When you take the Survey of the Natural Sciences, you should expect to answer biology questions related to cells and molecules. In this section, we’ll explore some important concepts to know.
Generalized Eukaryotic Cell
Every eukaryotic cell has a nucleus, as well as other organelles that are bound by membranes.
Here are some other features of eukaryotic cells to be familiar with:
- They contain rod-shaped chromosomes.
- Vesicles transport waste.
- The vacuoles are used for storage and provide support.
- Animal cells have a centrosome (microtubule organizing center or MTOC), but plant cells do not.
- Animal cells also have lysosomes, while plant cells do not.
- Unlike an animal cell, a plant cell has a cell wall, a large central vacuole, and chloroplasts.
Use the following diagram of an animal eukaryotic cell to review its parts:
Centriole: involved in the production of spindle fibers during cell division
Plasma membrane: protects the interior of the cell from the exterior environment. The plasma membrane is selectively permeable and it regulates the movement of ions and nutrients in and out of the cell based upon their sizes and/or charges.
Vesicles: consist of fluid and encased in a lipid bilayer. They are involved in transport and enzyme storage.
Golgi apparatus: sorts lipids and proteins. The Golgi apparatus also modifies proteins and packages them for secretion while transporting lipids and synthesizing lysosomes.
Lysosome: contains enzymes that are used for digestion and the removal of waste, such as old organelles and endocytosed pathogens, like bacteria and viruses
Nucleus: stores and replicates deoxyribonucleic acid (DNA) and preserves chromosomes, enclosed in a protective double membrane. The nucleus also regulates the cell’s growth, metabolism, and reproduction.
Endoplasmic reticulum (smooth): synthesizes lipids and steroid hormones, detoxifies of metabolic byproducts, does not have membrane-bound ribosomes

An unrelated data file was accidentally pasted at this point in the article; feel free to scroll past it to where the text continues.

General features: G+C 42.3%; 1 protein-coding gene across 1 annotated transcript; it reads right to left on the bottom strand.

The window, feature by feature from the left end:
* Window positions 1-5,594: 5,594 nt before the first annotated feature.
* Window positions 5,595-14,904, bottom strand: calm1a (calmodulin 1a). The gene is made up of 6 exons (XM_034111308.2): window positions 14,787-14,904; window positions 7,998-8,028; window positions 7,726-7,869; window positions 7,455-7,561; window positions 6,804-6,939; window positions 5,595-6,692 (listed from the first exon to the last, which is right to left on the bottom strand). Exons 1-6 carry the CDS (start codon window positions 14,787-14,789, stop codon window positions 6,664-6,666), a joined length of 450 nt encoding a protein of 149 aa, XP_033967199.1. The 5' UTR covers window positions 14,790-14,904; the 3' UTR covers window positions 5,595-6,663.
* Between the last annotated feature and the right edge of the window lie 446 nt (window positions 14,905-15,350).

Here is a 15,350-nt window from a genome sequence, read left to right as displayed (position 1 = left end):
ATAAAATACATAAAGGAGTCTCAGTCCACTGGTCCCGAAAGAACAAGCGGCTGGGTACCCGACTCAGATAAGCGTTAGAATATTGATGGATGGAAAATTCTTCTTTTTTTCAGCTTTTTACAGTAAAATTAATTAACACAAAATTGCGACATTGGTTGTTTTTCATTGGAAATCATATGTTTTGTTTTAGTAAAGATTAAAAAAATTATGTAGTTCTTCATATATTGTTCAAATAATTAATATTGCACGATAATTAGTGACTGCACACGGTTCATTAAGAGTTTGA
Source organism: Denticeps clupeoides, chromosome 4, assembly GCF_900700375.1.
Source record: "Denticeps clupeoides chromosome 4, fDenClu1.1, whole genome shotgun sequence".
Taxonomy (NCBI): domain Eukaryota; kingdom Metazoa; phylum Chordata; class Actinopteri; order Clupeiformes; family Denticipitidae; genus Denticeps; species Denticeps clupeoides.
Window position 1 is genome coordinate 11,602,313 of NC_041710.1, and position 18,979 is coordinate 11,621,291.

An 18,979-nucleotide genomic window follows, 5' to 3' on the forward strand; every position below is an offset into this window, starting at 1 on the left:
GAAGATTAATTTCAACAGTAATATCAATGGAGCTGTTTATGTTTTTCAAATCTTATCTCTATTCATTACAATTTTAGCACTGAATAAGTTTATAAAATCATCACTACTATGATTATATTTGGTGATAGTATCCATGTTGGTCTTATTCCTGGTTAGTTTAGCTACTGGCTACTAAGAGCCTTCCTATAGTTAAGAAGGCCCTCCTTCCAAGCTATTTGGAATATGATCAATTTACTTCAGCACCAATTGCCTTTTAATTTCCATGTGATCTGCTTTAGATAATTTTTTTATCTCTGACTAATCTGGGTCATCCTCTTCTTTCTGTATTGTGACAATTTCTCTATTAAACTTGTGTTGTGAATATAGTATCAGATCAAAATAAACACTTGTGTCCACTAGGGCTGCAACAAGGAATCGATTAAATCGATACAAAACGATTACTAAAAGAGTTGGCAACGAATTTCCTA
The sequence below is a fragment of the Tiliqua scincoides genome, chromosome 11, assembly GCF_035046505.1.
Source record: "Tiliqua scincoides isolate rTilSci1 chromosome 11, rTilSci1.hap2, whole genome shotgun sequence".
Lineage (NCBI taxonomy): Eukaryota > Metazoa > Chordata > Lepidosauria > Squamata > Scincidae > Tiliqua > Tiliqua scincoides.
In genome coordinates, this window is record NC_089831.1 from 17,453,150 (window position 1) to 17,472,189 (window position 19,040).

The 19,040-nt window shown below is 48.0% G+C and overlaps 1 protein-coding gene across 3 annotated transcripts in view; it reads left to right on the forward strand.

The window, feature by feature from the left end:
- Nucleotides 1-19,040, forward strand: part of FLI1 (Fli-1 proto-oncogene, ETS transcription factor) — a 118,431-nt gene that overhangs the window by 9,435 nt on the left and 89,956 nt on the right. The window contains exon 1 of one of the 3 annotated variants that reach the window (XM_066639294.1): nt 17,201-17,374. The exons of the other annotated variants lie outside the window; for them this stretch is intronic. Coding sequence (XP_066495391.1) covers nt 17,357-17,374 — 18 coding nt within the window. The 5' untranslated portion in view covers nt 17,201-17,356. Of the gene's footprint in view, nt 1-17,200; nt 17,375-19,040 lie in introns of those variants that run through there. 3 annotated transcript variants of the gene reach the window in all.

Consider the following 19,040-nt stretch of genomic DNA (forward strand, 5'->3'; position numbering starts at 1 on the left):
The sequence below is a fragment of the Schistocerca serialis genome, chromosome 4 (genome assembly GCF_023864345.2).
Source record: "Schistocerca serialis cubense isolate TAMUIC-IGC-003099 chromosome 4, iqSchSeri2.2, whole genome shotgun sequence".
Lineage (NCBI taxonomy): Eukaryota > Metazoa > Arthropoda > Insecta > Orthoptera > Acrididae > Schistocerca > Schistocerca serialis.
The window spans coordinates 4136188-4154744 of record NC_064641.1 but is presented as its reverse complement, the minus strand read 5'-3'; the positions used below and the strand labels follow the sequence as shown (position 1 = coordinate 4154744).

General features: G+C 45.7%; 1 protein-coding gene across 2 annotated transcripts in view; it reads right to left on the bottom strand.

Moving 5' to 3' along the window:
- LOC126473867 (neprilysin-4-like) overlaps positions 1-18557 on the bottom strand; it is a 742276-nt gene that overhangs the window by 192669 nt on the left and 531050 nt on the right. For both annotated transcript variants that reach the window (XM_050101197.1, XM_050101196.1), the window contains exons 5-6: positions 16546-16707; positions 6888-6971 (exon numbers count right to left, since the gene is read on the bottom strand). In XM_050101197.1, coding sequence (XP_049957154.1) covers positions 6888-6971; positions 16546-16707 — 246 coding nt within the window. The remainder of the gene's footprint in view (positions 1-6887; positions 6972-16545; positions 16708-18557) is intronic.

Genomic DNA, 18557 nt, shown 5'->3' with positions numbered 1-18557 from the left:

Endoplasmic reticulum (rough): has ribosomes attached to its membrane, synthesizes proteins through translation
Ribosomes: site of protein synthesis (aka translation); may be free-floating in the cytoplasm or attached to rough endoplasmic reticulum
Cytoplasm: the “jelly-like” liquid in which the cell’s organelles are suspended; helps facilitate cell signaling, communication, and transport
Mitochondrion: responsible for ATP (adenosine triphosphate) production and regulates cell metabolism. Many are found within the cell and referred to collectively as “mitochondria.”
Cytoskeleton: made up of microfilaments, supports the plasma membrane and gives the cell structure
Note that unlike eukaryotic cells, prokaryotic cells (such as those which make up bacteria) do not have organelles, including nuclei. However, they do contain ribosomes and have a plasma membrane.
The synthesization of proteins is a very important cell function. Use the table below to review the major steps of this process. As you read, remember mRNA is messenger RNA, and tRNA is transfer RNA.
Protein synthesis is made possible by translation, the process in which the mRNA is decoded to specify the sequence of the amino acids in a polypeptide.
The codons found in RNA are adenine (A), cytosine (C), guanine (G), and uracil (U). Adenine and uracil pair (A-U) and cytosine and guanine pair (C-G).
Cellular metabolism refers to the biochemical reactions that occur within the cells of living organisms. Biochemical reactions are catalyzed by enzymes, a type of protein. There are two main types of metabolism, catabolism, and anabolism.
Catabolism degrades molecules, usually by the process of oxidation, in which electrons are removed from the molecules. It generally allows energy to be gathered from the molecules. Processes that release energy are exergonic.
Anabolism, on the other hand, usually requires cells to expend energy by transferring electrons to molecules. Reactions that cause cells to expend energy are endergonic.
Anabolic processes build tissue by synthesizing the four classes of macromolecules needed to maintain cells: carbohydrates, proteins, lipids, and nucleic acids.